The Big Problem With Free Wifi Hotspots

Category: Security , Wireless

Coffee shops, restaurants, bookstores, airports, hotels, and other public places often provide free access to wireless Internet hotspots. But along with the freedom to move around while computing comes the danger of being digitally mugged. Here are some some simple tips you can use to make sure you're not broadcasting your business to snoops and hackers while using wifi hotspots...

Understanding Wifi Security Risks

While you're sipping that latte and working on a business plan, someone at the next table, or in a car outside, may be stealing sensitive data from your laptop through the same wireless hotspot you are using. As you browse your email or Facebook on your iPad, someone nearby may be reading along with you. As you walk down the street, your smartphone may automatically connect to a rogue hotspot run by identity thieves, allowing them an opportunity to steal passwords and other data. You may never know your pocket has been picked. This is why it's important to understand wireless hotspot security and use it wisely.

Unsecured wireless networks are convenient - you don't have to enter a password, just fire up your laptop, tablet, or smartphone and let it connect to the wide-open wireless network. But anyone within range of that network can do the same, and without an encrypted connection you may be vulnerable to data theft. Whenever possible, use wireless hotspots that at least require a password.


It's also a good idea to enable the firewall built into your laptop, even when using secured hotspots. A personal firewall can protect your data against other hotspot users. If you are connecting via wifi on a Windows computer, choose the "Public" option when asked what type of network you're on.

Disable file and printer sharing on your laptop before going out in public with it. Whatever data you allow to be shared on a network is available to other users of a wireless hotspot.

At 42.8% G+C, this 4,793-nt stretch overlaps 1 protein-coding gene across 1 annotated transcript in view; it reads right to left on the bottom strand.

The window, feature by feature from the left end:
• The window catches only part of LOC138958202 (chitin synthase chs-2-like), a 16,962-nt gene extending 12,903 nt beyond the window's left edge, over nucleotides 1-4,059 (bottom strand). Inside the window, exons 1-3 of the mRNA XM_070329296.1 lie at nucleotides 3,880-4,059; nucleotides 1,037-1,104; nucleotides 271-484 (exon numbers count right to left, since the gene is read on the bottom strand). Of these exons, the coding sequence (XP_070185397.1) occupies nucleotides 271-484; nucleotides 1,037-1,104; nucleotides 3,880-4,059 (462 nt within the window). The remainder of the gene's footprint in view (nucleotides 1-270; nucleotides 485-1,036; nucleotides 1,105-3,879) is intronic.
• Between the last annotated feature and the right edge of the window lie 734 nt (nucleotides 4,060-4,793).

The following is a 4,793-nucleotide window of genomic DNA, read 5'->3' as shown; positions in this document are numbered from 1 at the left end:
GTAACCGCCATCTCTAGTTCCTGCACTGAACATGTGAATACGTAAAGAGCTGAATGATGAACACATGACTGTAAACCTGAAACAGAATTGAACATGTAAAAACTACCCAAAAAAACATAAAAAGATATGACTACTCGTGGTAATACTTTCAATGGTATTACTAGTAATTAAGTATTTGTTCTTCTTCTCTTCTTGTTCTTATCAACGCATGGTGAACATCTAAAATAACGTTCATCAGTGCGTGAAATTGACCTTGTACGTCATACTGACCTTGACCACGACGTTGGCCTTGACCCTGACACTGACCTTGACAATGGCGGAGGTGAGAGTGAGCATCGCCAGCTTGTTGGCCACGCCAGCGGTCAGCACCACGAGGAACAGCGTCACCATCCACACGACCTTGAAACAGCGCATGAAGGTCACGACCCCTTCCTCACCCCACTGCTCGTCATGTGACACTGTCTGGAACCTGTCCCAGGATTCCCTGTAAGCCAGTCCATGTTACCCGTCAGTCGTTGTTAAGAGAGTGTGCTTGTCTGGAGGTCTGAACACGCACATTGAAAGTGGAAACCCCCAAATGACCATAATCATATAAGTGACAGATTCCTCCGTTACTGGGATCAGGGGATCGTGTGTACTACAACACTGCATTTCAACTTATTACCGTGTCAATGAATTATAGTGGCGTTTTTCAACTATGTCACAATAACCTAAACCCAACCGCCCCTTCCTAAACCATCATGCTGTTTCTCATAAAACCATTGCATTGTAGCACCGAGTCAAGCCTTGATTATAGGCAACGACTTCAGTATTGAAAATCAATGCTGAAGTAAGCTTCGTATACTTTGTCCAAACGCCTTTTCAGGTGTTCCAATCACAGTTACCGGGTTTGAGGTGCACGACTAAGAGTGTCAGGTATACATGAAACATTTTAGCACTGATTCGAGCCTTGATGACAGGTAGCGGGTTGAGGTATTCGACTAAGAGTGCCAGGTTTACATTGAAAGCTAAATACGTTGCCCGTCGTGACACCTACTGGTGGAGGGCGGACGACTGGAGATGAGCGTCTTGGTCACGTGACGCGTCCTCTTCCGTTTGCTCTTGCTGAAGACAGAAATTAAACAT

Extra Layers of Wifi Security

A few years ago, I met with a group of Internet professionals, all of us sporting laptops with wireless connections to the hotel's access point. On the second day of the conference, one of the attendees put up a slide showing logins and passwords from a dozen of the attendees. Needless to say, many jaws dropped open! He was running a "wifi sniffer" to spy on the internet traffic floating around in the air. Fortunately, he was a trusted colleague, and was nice enough to tell us that we were caught with our virtual pants down.

If you use webmail, or any other website that requires a login password, look for the "https" in the website address. As long as you're on a page with an address that begins with https, the data you send and receive is protected from sniffers and snoopers. That little "s" is your assurance that your connection is encrypted. If you use Outlook or another email client, adjust your account settings to require a secure connection when sending or receiving mail (if your email server supports secure connections, as it should).

Your connection is almost always encrypted when using online banking, or making a purchase on the web. But other venues, such as Facebook and your web-based email may NOT use an encrypted connection. Gmail is fully encrypted, so you're safe there. Yahoo Mail, Hotmail and Facebook all offer a secure login page, but after you're logged in, they revert to non-encrypted mode!